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Retail Review: Eno Fine Wines

Eno Fine Wines’ Aubrie Talarico, DipWSET, Manager and Wine Buyer and Domenic Merolla, WSET III, Wine Buyer.

Eno Fine Wines
225 Westminster Street
Providence, RI

Square footage: 900
Years in operation: 14 years

By Sara Capozzi

When the COVID-19 pandemic hit, Eno Fine Wines closed its downtown Providence retail location to in-store shopping, choosing to serve its customers through expanded pickup and delivery options. Almost a year after making that decision, the shop is still operating with this new model.

“For us, it’s worked out pretty well,” said Manager and Wine Buyer Aubrie Talarico, DipWSET. “There’s a lot we would have to do in here to make it pandemic-friendly, and it’s just not really a space that is very easily reorganized.” The team fits Eno Fine Wines’ vast selection of products within a 900-square-foot space with floor-to-ceiling shelves and there isn’t much room for a core safety protocol: social distancing.

While the store has always drawn clients from locals, visitors for conventions and tourists for annual events such as PrideFest, customers can now enjoy shopping through the store’s new e-commerce website. Many regulars live in the neighborhood, or even the same building, making pickup and delivery easy and convenient options.

The shop carries “a little bit of everything,” with a focus on small-production, organic, biodynamic, natural, sustainable and specialty wines, and selections encompass every varietal and region worldwide.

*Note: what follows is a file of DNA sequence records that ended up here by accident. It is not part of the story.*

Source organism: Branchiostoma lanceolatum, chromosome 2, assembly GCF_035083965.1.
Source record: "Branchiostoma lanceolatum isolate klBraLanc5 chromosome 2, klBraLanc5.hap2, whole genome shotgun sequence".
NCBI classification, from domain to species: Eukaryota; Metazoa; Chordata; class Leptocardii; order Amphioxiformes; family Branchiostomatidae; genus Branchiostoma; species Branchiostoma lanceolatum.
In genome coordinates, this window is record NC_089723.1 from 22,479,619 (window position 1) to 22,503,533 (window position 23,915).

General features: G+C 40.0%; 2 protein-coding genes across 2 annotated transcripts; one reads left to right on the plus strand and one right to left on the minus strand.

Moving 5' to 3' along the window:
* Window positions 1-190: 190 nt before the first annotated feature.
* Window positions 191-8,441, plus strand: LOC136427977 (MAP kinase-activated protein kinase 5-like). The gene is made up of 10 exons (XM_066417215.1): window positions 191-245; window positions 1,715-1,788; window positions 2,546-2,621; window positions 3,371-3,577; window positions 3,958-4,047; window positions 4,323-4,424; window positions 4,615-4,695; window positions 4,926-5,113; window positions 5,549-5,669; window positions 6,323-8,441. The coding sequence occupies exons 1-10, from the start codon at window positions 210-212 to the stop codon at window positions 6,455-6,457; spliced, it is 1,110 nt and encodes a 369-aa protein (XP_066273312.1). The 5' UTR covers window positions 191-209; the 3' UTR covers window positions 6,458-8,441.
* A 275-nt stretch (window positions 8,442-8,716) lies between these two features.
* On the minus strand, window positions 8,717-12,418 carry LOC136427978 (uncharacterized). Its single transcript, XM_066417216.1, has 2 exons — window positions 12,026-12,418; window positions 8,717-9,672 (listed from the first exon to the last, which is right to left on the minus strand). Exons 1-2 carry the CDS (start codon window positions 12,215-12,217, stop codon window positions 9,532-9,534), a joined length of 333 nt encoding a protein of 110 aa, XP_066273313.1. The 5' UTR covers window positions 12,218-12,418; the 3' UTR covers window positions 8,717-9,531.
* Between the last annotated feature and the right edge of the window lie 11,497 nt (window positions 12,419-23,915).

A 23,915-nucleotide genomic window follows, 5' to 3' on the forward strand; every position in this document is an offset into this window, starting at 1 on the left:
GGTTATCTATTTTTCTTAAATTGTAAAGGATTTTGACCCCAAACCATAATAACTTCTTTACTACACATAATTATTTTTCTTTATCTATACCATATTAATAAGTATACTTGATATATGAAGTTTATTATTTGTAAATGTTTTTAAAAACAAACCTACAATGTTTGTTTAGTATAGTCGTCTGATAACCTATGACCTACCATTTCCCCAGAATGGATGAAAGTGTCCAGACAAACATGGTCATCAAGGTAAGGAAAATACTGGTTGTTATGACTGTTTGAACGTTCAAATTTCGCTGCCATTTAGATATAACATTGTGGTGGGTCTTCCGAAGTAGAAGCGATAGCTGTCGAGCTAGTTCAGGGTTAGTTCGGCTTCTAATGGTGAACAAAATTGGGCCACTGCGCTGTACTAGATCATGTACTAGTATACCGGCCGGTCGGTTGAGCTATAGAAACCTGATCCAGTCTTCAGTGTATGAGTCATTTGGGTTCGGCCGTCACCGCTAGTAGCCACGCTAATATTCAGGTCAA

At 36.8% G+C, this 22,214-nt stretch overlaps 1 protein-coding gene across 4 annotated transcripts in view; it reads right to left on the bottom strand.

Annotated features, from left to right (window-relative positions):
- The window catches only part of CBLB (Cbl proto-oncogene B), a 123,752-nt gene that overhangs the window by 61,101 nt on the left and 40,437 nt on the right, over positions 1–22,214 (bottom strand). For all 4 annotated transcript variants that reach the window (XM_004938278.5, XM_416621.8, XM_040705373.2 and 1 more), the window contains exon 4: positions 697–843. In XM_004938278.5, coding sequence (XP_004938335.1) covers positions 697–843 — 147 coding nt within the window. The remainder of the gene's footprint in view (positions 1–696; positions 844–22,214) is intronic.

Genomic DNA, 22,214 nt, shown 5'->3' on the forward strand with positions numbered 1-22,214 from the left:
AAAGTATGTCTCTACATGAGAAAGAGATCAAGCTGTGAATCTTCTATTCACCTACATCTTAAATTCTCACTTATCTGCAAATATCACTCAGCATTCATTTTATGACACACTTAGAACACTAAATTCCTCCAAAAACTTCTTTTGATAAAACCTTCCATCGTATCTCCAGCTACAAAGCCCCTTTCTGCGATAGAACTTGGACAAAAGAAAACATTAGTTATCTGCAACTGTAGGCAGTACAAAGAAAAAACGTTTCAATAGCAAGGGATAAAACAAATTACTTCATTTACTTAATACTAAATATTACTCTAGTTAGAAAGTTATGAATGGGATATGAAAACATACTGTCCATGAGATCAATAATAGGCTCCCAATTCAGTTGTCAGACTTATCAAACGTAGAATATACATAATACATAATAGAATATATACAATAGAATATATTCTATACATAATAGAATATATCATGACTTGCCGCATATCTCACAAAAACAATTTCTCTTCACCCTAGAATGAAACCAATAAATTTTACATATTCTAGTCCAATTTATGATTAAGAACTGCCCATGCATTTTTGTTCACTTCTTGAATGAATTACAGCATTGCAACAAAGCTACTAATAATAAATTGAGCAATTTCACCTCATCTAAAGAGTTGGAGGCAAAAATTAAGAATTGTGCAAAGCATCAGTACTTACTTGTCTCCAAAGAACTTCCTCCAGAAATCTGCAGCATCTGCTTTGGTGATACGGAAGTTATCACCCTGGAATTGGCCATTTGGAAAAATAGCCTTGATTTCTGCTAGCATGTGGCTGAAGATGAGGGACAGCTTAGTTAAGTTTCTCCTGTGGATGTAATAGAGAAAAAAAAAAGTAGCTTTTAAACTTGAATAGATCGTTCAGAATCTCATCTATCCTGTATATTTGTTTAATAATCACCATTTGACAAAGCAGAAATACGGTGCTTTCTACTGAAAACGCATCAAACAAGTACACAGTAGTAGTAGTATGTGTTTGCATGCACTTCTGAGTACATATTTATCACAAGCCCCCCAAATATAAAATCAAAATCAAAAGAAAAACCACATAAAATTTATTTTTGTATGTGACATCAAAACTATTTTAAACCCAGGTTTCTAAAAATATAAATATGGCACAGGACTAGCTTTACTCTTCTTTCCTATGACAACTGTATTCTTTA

“We have [wines] from everywhere – Lebanon, Slovenia, Greece, France, the U.S., all the classics … A lot of [which are] micro-production, 100 cases or less, which is really, really special that we’re able in Rhode Island to get access to things like that … it’s very cool to be able to represent people who are making very small amounts of wine,” Talarico said.

The shelves of spirits match the approach in diversity and uniqueness, with a focus on single-malt Scotch found among them. The store is also known for its unparalleled selection of sakes and imported European beer, Grower Champagne and sherry, according to Domenic Merolla, WSET III, Wine Buyer. There is also an emphasis on products from Rhode Island breweries, wineries and distilleries, including RI Spirits’ Rhodium line.

Rhode Island native and owner Jerry Ehrlich and his wife, Roberta, opened the store in 2007 after living in Tuscany, with the vision of opening a boutique wine shop that focused on small-production wineries. The store’s inventory has continued to reflect that vision and draws like-minded customers who also appreciate sustainably produced wines and niche names. When the store opened, natural and organic wines weren’t as well-known, but since then, more imports are available through the state’s wholesalers.

As with food, consumers are more interested in sustainable agriculture and fair-trade practices in beverages, too, Talarico explained. “The organic focus in supermarkets is indicative of people being more conscious of what they’re putting in their bodies,” she said. And just because wine is organic or biodynamic doesn’t mean it is expensive or out of reach for consumers, Merolla explained.

“There’s this perception that natural wine makes wine more esoteric … that makes it fancier or more inaccessible,” he said. Eno’s provides customers with value to match quality; the majority of bottles are priced between $12 and $30 and every wine Eno’s sells has been tasted by the shop’s WSET-trained staff.

“Everybody deserves to drink well and drink things that they like,” Talarico said. Speaking on product diversity in the market and choice, she said: “It is one of the nice things about the way that the retail of alcohol works in Rhode Island … it enables us to offer [items] that are a better value to people and that are a lot more responsible.”



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